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So I have a new AmazonBasics flash gun and I tried to connect it to my camera with a PC cable. As soon as the PC plug touches the internal circle of the PC socket on the flash, it fires. However, when I press the shutter button on my camera, it does not. Has anyone else had this problem and is it more likely that the cable is faulty or the Pc port on the flash gun? I tried googling this but wasn't successful..

The camera is a manual-only SLR. I connected the camera to the flash, and turned the flash on. After that, as soon as the cable moves a little bit, the flash would fire several consecutive flashes. Again, I guess it has to do with the contacts moving as the cable moves?

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    Can you tell us if your sync cable has the same connector on both ends? How old is the cable? It's possible that this is happening because of a polarity issue and reversing the cable (if possible) may resolve it. Otherwise it might be because of internal damage to the cable causing it to short out the connection which as a result, fires the flash on contact. – KarlC Nov 22 '17 at 20:54
  • yes. The cable is a new male-to-male PC sync connector. I connected it to my analogue camera (olympus om-1). The camera shutter fires the flash when connected via hotshoe. – Rain Forest Nov 22 '17 at 20:58
  • Oh, and I did try to reverse it and the same thing happens. I also tried to touch the inner circle of the plug in the flash with a headphone jack just to see what happens, and also, as soon as the jack touches the inner circle, the flash fires. – Rain Forest Nov 22 '17 at 21:00
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Everything you are describing sounds like the cable you are using has an intermittent short in it.

It could also be a simple case of not having the cable properly plugged all of the way in either at the camera or at the flash.

The way flashes work is that the power to trigger the flash comes from the flash. The main pin on the camera's hot shoe is only a switch that shorts the ground (the rails on the side of the hot shoe) to the center pin so that the energy from the flash is allowed to return to the flash on the other side of the cable's polarity. The same is true of the camera's PC connector. When the shutter fires a short is created between the center pin and the outer ground that allows the energy from the flash to flow through it and back to the flash.

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That is normal, or at least not unusual that it flashes when touched. That cable center pin is what flashes the flash, so primarily, that touch just says the flash and cable are working OK. Normally you would connect it when powered off, to prevent that.

Not firing from the camera shutter button is something else. Does your camera have any type of "Flash Off" menu or setting that could be prohibiting it from triggering a flash? Otherwise, it should always flash in A, S, M, or P modes.

However, some of the cameras Auto Scene modes (such as Landscape or Sports) specifically do not trigger a flash. If that might be the case, try another mode. More info about the camera mode might help.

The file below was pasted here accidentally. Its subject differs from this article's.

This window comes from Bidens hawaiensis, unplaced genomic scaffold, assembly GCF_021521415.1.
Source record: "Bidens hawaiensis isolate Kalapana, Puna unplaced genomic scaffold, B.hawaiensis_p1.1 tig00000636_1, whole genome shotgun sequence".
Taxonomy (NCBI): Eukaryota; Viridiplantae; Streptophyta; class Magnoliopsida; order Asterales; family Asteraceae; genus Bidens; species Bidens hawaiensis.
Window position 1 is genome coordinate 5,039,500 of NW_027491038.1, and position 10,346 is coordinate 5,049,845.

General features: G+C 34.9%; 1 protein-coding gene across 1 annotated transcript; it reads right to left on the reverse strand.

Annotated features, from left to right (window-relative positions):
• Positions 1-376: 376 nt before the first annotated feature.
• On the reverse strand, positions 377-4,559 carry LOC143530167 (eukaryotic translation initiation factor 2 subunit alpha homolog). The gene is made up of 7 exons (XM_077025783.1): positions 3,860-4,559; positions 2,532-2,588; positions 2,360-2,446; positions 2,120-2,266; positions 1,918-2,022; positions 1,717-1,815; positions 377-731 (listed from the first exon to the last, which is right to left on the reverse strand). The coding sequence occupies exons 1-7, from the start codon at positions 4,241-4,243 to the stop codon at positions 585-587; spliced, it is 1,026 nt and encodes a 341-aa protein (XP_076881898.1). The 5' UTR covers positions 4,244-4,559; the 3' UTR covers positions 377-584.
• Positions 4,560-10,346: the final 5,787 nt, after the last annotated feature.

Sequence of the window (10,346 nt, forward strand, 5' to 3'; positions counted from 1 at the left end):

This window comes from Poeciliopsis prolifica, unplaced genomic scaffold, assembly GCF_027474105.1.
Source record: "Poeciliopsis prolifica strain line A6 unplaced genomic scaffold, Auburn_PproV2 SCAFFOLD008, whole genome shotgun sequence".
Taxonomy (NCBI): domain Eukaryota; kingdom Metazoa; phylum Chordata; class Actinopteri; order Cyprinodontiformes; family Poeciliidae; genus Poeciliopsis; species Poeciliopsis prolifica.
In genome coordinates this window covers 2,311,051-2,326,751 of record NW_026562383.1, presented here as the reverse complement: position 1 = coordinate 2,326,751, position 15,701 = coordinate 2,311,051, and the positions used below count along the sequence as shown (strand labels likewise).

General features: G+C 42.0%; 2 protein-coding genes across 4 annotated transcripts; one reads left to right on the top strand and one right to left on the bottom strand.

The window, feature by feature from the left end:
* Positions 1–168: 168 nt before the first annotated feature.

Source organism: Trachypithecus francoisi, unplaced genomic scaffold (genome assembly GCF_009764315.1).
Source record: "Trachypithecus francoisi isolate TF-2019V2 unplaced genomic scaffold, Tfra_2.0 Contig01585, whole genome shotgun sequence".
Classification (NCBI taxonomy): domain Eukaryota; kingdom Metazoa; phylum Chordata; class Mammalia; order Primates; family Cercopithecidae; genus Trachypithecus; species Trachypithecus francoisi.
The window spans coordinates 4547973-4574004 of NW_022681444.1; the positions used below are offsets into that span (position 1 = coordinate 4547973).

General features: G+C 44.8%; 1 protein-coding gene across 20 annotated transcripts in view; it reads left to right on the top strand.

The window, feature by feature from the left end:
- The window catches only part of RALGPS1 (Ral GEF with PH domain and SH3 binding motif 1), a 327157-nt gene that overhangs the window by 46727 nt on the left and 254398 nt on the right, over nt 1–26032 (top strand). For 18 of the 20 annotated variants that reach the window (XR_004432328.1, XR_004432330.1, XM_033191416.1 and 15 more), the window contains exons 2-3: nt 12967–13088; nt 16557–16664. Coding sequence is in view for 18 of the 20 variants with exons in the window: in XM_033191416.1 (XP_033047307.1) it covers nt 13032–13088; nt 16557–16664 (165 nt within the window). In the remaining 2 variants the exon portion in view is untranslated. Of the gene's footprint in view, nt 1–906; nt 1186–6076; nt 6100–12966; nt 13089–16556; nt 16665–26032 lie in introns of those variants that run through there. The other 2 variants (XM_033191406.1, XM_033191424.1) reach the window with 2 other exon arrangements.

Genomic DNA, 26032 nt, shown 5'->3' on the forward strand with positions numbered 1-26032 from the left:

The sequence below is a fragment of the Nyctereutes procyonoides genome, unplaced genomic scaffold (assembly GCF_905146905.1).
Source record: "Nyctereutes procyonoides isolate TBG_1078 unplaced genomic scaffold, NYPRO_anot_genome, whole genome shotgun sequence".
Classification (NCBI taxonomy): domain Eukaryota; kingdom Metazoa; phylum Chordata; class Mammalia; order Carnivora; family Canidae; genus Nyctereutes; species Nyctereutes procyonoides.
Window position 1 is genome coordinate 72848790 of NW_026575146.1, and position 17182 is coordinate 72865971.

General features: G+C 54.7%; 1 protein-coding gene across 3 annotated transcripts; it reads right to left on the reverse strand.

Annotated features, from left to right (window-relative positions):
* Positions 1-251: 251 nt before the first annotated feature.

• Thank you both for replies!!! The camera is a manual-only SLR. I just realised I did not mention one thing. I connected the camera to the flash, and turned the flash on. After that, as soon as the cable moves a little bit, the flash would fire several consecutive flashes. Again, I guess it has to do with the contacts moving as the cable moves – Rain Forest Nov 22 '17 at 21:08
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    @RainForest - That sounds like there's an intermittent short in the cable, not shocking if it's cheap or old. Does it do this if you move the cable around (particularly near the connectors) while it isn't plugged into the camera? – junkyardsparkle Nov 23 '17 at 2:56
  • Yes, the flash fires even if the other end of the cable is not connected to the camera. – Rain Forest Nov 23 '17 at 10:04
  • That would confirm that the problem is either an intermittent short in the cable itself, or in the connector on the flash. You could further narrow down the possibilities by moving the free end of the cable while isolating the flash end from motion, first with one end plugged into the flash, then the other. Then try wiggling the plug in the flash without moving the rest of the cable. Hopefully that would tell you exactly where the problem lies. – junkyardsparkle Nov 23 '17 at 22:55
  • Just be sure to realize that if the PC cable connector center pin is shorted to its outer ring (like by using a paper clip wire, or a small screw driver blade, etc), the flash WILL FIRE, and is a signal that it works as expected. That is how the shutter triggers it, shorting that center pin to trigger it. Shorting the PC connector or cable, or shorting the center pin of the flash shoe foot (to the metal foot) will trigger the flash. Just plugging it onto camera might also do that, which is not in itself a sign of trouble. However, the camera not triggering it is a sign of trouble. – WayneF Nov 24 '17 at 18:59

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